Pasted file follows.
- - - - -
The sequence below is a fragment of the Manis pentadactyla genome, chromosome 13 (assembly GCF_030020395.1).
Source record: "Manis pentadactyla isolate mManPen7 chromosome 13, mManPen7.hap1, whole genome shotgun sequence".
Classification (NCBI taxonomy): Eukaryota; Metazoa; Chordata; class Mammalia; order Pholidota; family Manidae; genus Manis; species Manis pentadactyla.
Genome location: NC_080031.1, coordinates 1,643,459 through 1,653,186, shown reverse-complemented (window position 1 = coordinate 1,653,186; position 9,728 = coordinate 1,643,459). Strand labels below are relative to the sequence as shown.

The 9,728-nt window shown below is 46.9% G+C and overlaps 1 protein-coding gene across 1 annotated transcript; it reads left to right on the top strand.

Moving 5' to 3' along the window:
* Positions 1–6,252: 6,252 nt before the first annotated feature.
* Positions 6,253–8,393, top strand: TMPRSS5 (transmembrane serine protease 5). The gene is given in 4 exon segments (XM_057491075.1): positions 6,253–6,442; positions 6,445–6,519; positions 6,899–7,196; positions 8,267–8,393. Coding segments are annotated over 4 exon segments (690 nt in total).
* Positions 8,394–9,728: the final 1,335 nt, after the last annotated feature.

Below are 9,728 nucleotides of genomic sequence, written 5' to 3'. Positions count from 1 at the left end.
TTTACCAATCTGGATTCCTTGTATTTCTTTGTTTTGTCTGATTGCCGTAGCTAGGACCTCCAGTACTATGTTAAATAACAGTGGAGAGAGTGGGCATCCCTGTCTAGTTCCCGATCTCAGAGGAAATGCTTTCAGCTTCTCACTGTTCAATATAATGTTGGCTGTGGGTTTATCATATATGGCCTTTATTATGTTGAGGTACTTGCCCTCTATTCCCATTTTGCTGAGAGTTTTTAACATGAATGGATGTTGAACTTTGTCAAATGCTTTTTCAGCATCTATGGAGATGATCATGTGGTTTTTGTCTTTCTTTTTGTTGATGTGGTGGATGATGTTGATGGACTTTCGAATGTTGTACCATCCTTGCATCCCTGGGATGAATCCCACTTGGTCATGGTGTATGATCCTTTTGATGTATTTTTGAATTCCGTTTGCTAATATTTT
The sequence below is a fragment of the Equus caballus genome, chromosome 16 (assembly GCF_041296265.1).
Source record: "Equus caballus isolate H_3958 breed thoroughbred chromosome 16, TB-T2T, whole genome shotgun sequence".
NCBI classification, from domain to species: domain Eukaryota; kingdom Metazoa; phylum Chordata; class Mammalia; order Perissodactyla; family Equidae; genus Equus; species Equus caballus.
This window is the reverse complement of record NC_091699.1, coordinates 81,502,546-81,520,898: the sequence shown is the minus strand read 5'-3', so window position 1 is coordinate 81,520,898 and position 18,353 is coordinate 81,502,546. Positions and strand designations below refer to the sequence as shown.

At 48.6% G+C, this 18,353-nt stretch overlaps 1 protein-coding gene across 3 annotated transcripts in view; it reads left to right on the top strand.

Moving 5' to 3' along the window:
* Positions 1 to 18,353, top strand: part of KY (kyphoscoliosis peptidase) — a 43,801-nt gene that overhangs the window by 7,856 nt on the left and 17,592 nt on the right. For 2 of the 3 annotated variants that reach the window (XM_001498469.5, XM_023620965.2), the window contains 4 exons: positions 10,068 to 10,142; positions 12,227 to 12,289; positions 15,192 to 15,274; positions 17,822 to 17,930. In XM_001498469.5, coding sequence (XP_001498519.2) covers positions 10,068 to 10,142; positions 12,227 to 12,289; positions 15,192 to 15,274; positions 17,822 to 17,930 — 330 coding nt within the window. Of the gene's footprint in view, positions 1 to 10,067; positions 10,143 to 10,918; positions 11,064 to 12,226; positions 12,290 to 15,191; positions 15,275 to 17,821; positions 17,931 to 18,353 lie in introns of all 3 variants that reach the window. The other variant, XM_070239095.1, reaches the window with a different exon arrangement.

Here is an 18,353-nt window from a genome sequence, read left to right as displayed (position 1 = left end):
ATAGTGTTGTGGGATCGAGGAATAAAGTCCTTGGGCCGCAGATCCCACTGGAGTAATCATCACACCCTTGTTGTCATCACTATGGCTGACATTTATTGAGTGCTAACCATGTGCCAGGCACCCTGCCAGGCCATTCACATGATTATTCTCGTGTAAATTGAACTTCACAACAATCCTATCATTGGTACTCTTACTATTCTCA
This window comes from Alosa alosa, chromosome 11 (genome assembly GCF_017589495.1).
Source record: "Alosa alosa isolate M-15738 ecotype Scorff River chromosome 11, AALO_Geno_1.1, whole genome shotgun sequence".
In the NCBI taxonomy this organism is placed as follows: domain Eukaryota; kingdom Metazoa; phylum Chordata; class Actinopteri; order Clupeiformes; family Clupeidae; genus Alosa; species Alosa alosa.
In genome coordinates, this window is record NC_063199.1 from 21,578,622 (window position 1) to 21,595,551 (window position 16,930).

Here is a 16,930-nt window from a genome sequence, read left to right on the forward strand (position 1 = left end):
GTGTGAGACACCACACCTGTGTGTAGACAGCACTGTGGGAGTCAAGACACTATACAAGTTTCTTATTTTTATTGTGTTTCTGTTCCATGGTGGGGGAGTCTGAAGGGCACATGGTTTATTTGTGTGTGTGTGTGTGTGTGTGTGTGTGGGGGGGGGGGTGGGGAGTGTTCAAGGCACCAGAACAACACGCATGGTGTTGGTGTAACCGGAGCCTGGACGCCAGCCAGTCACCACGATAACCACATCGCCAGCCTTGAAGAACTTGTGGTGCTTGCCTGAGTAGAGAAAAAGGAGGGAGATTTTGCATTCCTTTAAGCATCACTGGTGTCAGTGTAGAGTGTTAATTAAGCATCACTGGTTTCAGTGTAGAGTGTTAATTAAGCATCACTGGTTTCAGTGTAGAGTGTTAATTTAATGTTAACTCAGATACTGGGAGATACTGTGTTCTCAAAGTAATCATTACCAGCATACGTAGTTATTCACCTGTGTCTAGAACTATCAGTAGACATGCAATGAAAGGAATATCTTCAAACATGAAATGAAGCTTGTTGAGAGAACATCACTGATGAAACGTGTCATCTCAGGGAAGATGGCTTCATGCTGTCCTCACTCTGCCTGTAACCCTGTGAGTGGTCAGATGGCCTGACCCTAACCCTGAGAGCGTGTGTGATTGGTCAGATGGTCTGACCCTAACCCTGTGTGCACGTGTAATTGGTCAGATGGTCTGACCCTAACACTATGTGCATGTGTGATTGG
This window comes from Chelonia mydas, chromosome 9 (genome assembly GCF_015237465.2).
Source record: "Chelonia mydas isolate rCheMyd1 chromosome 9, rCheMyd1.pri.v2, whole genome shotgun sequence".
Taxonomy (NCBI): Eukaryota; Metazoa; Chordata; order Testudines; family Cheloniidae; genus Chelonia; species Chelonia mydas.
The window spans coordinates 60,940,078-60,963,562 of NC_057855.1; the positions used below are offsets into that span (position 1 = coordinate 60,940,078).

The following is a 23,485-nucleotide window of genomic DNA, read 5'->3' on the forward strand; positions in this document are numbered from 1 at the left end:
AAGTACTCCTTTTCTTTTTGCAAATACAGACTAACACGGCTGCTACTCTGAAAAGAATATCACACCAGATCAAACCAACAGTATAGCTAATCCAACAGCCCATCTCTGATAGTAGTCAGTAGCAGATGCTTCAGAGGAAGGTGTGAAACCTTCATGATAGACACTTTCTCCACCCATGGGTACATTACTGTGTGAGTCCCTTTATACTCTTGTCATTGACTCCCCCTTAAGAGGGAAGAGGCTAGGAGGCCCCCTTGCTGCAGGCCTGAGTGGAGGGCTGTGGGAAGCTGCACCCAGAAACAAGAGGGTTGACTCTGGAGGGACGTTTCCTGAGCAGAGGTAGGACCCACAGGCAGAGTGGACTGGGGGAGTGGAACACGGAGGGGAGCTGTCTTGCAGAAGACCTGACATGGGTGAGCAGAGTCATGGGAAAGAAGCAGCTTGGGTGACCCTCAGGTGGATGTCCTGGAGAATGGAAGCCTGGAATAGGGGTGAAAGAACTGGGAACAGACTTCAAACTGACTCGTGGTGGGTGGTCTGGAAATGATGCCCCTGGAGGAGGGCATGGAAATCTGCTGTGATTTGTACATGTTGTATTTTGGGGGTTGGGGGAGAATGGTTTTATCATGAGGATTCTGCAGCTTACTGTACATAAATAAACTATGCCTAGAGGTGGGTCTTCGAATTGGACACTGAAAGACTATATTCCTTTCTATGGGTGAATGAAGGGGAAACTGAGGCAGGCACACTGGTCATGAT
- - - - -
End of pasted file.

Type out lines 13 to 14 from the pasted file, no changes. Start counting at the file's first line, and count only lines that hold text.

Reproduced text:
Source record: "Equus caballus isolate H_3958 breed thoroughbred chromosome 16, TB-T2T, whole genome shotgun sequence".
NCBI classification, from domain to species: domain Eukaryota; kingdom Metazoa; phylum Chordata; class Mammalia; order Perissodactyla; family Equidae; genus Equus; species Equus caballus.